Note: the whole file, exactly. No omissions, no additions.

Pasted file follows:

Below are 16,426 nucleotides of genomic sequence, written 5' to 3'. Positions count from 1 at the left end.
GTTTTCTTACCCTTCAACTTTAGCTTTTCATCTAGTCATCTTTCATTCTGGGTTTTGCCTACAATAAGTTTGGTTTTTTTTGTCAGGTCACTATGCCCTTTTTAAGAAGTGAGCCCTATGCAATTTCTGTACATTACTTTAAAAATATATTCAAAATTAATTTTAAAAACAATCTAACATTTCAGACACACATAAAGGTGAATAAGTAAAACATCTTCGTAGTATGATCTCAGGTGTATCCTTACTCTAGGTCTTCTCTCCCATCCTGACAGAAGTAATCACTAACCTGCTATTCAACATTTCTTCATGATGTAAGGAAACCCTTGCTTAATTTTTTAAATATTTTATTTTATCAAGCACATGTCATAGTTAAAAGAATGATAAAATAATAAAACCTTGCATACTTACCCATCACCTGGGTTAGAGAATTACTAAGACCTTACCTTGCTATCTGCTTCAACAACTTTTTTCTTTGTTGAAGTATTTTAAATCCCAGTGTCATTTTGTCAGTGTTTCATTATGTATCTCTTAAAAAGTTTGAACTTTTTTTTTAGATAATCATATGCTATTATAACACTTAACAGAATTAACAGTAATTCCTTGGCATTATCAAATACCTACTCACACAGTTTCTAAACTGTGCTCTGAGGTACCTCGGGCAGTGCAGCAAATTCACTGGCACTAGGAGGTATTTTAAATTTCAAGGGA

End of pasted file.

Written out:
Below are 16,426 nucleotides of genomic sequence, written 5' to 3'. Positions count from 1 at the left end.
GTTTTCTTACCCTTCAACTTTAGCTTTTCATCTAGTCATCTTTCATTCTGGGTTTTGCCTACAATAAGTTTGGTTTTTTTTGTCAGGTCACTATGCCCTTTTTAAGAAGTGAGCCCTATGCAATTTCTGTACATTACTTTAAAAATATATTCAAAATTAATTTTAAAAACAATCTAACATTTCAGACACACATAAAGGTGAATAAGTAAAACATCTTCGTAGTATGATCTCAGGTGTATCCTTACTCTAGGTCTTCTCTCCCATCCTGACAGAAGTAATCACTAACCTGCTATTCAACATTTCTTCATGATGTAAGGAAACCCTTGCTTAATTTTTTAAATATTTTATTTTATCAAGCACATGTCATAGTTAAAAGAATGATAAAATAATAAAACCTTGCATACTTACCCATCACCTGGGTTAGAGAATTACTAAGACCTTACCTTGCTATCTGCTTCAACAACTTTTTTCTTTGTTGAAGTATTTTAAATCCCAGTGTCATTTTGTCAGTGTTTCATTATGTATCTCTTAAAAAGTTTGAACTTTTTTTTTAGATAATCATATGCTATTATAACACTTAACAGAATTAACAGTAATTCCTTGGCATTATCAAATACCTACTCACACAGTTTCTAAACTGTGCTCTGAGGTACCTCGGGCAGTGCAGCAAATTCACTGGCACTAGGAGGTATTTTAAATTTCAAGGGA